Mishpatim 5777 - 2017 Marginalize Anger and Revenge with Justice
Post date: Feb 23, 2017 4:40:53 PM
Parshat Mishpatim, Exodus 21:1-24:18
As the name of the parsha – Mishpatim – suggests, many laws are conveyed in the chapters of Shemot (Exodus) we read this week. The 3-letter root of the word mishpatim (laws) is shin-pey-tet. This root is variously translated as to act as a law-giver, judge, or governor; to decide controversy; to execute judgment; to be discriminating; to be vindicating; and to be condemning and punishing. In all of these contexts, the root appears to be strongly tied to decision-making and determining of consequences. Instead of acting, the root shin-pey-tet, is about reacting.
The laws and consequences described throughout parshat Mishpatim reveal a particular kind of biblical reaction to negative events. The events described range from lending money, to causing harm to an ox or other farm animal, to murder. Each event is governed by pre-determined consequences laid out in the Torah.
Serving as the model for our current legal system, the Torah not only describes discrete events and the related consequences, but also distinguishes events by the intentions of the actors involved. For example, the Torah notes the famous case of the goring ox. In the first context, the Torah states that “if an ox gores a man or a woman, that they die, the ox shall be surely stoned, and its flesh shall not be eaten.” The Torah goes on to note that the owner of the ox shall be naki – literally translated to “clean,” though here meaning innocent or not at fault.
However, “if the ox was known to gore in time past, and warning hath been given to its owner, and he hath not kept it in, but it has killed a man or a woman; the ox shall be stoned, and its owner also shall be put to death.” Rashi’s commentary clarifies that in order to be “known to gore,” an ox must have gored someone at least three times previously. The situation, then, would look like this: Joe has an ox. You have heard of this ox goring three people. The ox then gores a friend or family member of yours. Consider your own emotional response to this situation, as compared to a situation where an ox that has never before gored anyone, and happens to now gore a friend or family member of yours. In the latter case, I imagine you feel sadness, regret, and maybe some anger. However, in the former case – the case of Joe’s ox who was known to gore – I would feel furious. I would want revenge and vicious consequences for Joe, so he could feel the pain that I feel.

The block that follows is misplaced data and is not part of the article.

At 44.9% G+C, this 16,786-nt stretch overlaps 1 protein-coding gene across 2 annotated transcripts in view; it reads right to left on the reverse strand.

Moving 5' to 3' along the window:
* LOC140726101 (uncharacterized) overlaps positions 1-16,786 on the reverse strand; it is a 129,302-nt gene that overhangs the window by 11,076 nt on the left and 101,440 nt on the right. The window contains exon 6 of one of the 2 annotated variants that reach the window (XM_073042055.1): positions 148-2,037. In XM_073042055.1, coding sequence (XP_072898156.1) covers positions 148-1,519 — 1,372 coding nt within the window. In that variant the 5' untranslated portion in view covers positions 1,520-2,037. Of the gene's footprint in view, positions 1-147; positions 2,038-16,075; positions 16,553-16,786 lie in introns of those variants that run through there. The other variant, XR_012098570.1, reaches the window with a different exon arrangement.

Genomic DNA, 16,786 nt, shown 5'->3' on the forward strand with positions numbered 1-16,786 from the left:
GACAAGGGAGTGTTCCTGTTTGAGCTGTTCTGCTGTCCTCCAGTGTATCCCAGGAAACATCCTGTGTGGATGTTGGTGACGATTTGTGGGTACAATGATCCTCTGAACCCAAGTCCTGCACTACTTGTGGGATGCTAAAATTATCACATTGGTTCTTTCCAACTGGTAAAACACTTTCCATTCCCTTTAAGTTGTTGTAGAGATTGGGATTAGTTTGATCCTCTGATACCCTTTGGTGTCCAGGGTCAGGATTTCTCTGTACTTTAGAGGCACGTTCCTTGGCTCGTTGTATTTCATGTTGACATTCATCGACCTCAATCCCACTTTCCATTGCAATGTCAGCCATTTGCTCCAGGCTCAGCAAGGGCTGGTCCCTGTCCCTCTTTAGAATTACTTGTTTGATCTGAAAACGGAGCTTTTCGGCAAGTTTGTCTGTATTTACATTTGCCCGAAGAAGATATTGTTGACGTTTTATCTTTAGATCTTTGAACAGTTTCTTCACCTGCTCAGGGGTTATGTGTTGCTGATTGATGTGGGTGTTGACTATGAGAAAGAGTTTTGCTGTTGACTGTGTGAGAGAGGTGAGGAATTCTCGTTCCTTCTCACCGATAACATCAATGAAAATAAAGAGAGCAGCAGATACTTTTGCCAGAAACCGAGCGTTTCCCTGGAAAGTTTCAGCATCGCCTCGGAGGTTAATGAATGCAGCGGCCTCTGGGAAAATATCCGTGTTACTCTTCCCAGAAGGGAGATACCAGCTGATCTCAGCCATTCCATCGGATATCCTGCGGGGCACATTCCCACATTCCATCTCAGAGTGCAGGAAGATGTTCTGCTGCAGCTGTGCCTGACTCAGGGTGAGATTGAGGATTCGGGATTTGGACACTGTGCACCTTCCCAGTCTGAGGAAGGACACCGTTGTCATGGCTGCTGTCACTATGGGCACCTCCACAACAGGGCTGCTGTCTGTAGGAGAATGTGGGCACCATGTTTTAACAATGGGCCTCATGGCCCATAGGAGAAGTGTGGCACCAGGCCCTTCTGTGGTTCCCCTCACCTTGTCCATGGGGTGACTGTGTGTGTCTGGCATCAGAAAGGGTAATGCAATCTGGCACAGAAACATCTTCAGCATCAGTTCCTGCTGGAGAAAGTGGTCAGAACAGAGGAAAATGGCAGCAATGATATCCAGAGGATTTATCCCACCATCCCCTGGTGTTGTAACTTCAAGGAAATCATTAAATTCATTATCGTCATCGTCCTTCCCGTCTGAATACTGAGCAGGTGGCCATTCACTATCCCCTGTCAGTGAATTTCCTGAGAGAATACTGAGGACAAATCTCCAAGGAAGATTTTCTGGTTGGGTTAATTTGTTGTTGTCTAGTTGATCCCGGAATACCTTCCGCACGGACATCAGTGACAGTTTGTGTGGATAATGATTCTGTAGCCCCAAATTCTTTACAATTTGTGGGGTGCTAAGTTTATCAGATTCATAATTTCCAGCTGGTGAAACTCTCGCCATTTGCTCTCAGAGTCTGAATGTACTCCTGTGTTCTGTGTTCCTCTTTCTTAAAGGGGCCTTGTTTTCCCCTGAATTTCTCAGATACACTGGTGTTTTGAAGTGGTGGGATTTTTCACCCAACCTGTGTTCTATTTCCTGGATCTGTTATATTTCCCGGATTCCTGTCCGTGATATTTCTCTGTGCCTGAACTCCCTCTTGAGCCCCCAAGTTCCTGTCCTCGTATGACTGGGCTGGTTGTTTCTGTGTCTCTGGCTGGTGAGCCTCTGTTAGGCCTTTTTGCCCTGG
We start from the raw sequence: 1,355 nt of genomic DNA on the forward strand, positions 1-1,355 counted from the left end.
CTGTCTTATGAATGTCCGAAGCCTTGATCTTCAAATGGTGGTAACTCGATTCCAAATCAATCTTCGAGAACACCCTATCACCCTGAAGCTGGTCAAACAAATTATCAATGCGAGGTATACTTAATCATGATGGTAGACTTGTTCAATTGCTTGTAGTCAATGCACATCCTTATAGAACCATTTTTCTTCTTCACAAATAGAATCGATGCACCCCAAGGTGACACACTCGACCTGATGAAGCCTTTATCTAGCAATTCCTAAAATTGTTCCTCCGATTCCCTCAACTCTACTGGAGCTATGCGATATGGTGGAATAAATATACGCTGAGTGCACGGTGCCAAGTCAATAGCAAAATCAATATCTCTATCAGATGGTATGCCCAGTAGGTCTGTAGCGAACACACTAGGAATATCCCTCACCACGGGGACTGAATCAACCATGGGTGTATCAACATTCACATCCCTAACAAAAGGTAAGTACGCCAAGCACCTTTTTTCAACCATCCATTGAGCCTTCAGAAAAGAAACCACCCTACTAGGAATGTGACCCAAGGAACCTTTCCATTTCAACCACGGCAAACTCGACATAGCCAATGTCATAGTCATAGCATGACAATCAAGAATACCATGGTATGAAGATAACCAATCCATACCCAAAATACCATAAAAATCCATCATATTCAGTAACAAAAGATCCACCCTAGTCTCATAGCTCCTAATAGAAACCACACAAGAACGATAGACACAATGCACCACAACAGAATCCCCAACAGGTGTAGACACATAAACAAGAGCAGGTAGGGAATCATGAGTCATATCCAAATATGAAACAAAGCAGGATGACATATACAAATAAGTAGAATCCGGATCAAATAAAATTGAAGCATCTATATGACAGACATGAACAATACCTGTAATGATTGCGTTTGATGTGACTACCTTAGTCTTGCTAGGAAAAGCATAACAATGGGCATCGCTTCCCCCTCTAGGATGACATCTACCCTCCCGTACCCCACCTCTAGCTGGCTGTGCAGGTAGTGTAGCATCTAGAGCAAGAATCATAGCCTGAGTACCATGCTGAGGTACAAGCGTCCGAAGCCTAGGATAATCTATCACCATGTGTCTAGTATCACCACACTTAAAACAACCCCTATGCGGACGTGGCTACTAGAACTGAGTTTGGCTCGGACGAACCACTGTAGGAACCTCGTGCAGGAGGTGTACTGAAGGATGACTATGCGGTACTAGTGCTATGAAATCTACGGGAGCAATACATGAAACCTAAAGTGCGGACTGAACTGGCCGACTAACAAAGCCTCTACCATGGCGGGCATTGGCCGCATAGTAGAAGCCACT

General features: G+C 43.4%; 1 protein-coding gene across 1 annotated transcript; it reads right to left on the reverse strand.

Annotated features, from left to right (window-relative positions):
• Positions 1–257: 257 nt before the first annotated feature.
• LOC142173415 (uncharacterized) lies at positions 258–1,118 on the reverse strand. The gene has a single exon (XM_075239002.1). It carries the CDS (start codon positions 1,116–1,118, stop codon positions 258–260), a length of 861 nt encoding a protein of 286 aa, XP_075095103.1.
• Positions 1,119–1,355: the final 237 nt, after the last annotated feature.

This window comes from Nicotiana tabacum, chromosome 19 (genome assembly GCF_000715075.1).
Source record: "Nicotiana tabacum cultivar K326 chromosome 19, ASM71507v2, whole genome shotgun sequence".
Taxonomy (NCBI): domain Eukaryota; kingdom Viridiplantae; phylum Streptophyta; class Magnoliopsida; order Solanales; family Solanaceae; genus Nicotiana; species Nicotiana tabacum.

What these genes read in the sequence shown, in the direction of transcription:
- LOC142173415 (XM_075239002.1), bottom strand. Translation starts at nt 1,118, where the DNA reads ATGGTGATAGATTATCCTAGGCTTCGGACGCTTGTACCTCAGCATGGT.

It is this sense of vindication that is conveyed by the root word shin-pey-tet. Wanting vindication is a natural response to what we perceive as avoidable tragedy. Most people are, eventually, able to cope with unavoidable tragedy – accidents, unforeseen illnesses, and the like. However, when we believe someone had the power to prevent or mitigate the pain and hurt we feel, it is not only harder to move on, but harder to manage the negative emotions we feel. Anger is an active, high-energy emotion, as compared to sadness – a relatively low energy feeling. Both are highly negative emotions, but anger often has a drive to “do something” associated with it, while sadness does not.
Vindication is further articulated in this week’s parsha through the inclusion of Hammurabi’s code – an eye for an eye, a tooth for a tooth … a burning for a burning, a wound for a wound. Thus, an idea of revenge – or, acting out when wrongdoing is done – is certainly an idea supported by the Torah in some sense. However, a more mitigated and muted response to breaking of social contracts, norms, and mores may actually be what the Torah is advocating.
Rashi’s commentary on the punishments described in parshat Mishpatim argues that all of the harshest consequences were actually dependent on the Sanhedrin or other governing body to decide. Harsh punishments were options in the situations described, but in order for those punishments to be acted upon, a governing body not directly affected by the situation must have shafat – executed judgment. We are all angry when tragedy – especially tragedy perceived as avoidable – happens, and we all want vindication, to enact vengeance. This is why in ancient communities and in our modern system of government, individuals affected by an event were not then and are not now, permitted to hand out consequences for that event. The Torah here acknowledges the drive for revenge, but the implementation of these laws valued mitigation and restraint – something difficult to come by when we are filled with anger.